Sculpting with light shadow

shadows give depth and interest to a two-dimensional image. the angle of the light in relation to the camera determines the effect on the body, with very slight changes creating huge differences in the shadow-play. If I were in a studio i would move the lights around; here, in the two main images below, i am using natural light, so there is no moveable light source. instead, i have altered the angle of the light by altering my position. the small images at the bottom of the page show how small variations in pose, position, and light direction sculpt the shape of the body.

Light Direction Curve

Zuri with front lighting in this image the light is almost behind me, lighting Zuri from the front.

1 the subtle light defines the collarbone and the curve of the shoulder.

2 Fine shadow lines give the feel of a delicate pencil drawing.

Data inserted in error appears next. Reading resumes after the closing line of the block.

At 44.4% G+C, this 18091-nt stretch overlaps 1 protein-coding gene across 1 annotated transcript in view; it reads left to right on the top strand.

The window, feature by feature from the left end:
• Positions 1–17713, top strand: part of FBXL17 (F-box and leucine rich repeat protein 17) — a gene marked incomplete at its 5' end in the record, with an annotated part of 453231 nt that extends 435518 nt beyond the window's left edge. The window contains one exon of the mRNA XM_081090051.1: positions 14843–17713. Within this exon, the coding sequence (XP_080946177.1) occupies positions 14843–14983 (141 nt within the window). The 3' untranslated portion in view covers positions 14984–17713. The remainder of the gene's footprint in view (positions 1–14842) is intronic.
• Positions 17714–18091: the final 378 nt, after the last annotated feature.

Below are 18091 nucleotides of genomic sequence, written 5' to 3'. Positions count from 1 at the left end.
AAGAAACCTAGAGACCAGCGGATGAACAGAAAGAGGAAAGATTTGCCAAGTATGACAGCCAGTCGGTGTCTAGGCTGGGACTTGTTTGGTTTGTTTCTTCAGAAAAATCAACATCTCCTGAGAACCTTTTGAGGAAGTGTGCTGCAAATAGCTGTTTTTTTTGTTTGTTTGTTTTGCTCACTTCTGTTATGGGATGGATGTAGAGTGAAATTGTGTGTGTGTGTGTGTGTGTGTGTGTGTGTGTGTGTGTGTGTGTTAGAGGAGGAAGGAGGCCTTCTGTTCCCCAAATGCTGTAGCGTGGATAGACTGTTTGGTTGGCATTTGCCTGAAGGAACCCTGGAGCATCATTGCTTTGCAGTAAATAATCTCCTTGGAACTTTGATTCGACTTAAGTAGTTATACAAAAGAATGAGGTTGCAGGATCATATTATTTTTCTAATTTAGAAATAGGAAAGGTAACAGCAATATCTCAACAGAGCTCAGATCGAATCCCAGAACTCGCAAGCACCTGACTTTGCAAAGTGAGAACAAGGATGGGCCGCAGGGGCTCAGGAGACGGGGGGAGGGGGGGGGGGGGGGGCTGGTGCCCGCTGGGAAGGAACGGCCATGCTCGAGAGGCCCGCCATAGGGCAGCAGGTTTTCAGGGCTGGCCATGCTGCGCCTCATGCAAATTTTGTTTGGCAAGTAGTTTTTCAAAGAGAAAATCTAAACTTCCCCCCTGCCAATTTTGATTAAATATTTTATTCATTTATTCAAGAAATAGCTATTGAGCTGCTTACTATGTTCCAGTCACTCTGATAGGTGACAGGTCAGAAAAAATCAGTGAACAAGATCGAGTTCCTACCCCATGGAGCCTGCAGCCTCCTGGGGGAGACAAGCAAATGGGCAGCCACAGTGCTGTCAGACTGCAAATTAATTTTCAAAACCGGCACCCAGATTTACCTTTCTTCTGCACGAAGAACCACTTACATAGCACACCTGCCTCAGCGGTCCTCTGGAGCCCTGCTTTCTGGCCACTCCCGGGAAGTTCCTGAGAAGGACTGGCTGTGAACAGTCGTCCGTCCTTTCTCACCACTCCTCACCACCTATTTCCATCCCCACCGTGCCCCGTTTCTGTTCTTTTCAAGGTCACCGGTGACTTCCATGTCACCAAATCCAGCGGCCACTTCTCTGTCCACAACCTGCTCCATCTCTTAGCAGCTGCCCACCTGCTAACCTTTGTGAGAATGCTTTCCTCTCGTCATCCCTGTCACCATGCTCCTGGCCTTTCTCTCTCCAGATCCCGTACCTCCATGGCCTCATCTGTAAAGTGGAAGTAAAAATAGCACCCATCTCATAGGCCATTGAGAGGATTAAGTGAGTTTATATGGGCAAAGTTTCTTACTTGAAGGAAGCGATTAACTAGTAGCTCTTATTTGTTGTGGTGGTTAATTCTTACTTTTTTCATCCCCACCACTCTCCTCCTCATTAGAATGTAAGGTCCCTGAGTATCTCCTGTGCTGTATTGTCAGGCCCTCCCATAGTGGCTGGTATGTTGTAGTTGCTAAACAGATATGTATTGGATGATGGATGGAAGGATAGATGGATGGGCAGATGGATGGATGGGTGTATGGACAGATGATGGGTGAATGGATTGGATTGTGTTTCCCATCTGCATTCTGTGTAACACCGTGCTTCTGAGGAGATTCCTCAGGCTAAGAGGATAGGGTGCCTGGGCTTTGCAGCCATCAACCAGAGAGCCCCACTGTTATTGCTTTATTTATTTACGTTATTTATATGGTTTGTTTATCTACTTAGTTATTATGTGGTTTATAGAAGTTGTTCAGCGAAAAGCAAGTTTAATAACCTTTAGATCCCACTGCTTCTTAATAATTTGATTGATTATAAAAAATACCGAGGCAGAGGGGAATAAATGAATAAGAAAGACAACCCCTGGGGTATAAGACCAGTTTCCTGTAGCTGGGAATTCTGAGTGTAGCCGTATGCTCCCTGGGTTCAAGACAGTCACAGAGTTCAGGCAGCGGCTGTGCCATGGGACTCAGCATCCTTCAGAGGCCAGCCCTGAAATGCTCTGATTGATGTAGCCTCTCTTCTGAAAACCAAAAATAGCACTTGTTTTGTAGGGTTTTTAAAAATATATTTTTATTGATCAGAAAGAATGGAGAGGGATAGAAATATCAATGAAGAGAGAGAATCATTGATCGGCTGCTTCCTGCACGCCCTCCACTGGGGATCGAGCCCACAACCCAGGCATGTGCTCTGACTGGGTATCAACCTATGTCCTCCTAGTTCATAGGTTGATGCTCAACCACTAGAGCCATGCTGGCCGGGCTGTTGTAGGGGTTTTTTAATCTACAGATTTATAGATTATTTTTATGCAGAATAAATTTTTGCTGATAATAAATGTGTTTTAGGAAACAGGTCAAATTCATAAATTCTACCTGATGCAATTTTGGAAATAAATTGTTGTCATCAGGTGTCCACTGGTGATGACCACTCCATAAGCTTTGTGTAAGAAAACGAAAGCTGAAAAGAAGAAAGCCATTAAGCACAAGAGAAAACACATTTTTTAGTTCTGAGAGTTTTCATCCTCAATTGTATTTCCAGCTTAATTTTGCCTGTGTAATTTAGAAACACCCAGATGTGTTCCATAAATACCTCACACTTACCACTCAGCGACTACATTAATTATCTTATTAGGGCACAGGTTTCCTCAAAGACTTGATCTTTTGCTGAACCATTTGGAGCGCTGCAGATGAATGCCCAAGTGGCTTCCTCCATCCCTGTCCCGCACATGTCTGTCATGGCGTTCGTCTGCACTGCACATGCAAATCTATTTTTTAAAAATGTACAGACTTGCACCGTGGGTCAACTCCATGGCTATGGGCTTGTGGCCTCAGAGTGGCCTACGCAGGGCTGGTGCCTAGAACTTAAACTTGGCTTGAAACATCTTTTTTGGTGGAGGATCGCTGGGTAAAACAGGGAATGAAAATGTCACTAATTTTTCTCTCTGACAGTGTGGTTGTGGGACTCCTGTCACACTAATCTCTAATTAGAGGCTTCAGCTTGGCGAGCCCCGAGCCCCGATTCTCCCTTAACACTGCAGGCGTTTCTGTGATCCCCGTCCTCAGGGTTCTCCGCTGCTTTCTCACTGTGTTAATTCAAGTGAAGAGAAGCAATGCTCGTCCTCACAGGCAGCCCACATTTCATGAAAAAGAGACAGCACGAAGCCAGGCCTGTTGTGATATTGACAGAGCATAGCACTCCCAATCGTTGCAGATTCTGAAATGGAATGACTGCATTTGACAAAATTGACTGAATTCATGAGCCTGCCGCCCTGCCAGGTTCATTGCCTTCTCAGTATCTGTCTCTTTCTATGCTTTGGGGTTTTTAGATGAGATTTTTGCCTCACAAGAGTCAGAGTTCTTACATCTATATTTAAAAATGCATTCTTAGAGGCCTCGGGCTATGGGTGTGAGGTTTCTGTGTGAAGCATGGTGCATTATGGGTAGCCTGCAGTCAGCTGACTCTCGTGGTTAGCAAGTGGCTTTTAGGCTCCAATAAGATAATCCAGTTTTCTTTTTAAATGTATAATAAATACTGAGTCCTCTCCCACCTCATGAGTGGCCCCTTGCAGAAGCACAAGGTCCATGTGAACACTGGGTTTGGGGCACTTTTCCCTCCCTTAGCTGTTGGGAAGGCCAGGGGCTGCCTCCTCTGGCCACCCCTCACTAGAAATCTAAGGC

3 Areas where parts of the body converge are clearly defined.

4 A slight adjustment would avoid the knee facing the camera and being overlit

i ; f
Dramatic Shadow Body

Zuri with side lighting here, the light comes from the side, creating bolder, more dramatic shadows.

1 the dark shadows blur the boundaries between the body and the backgrounc

2 Broad brushstrokes of shadow give the image a painterly quality.

3 Background light accentuates Zuri's hourglass figure.

4 By adjusting my position, the knee no longer faces the camera directly.

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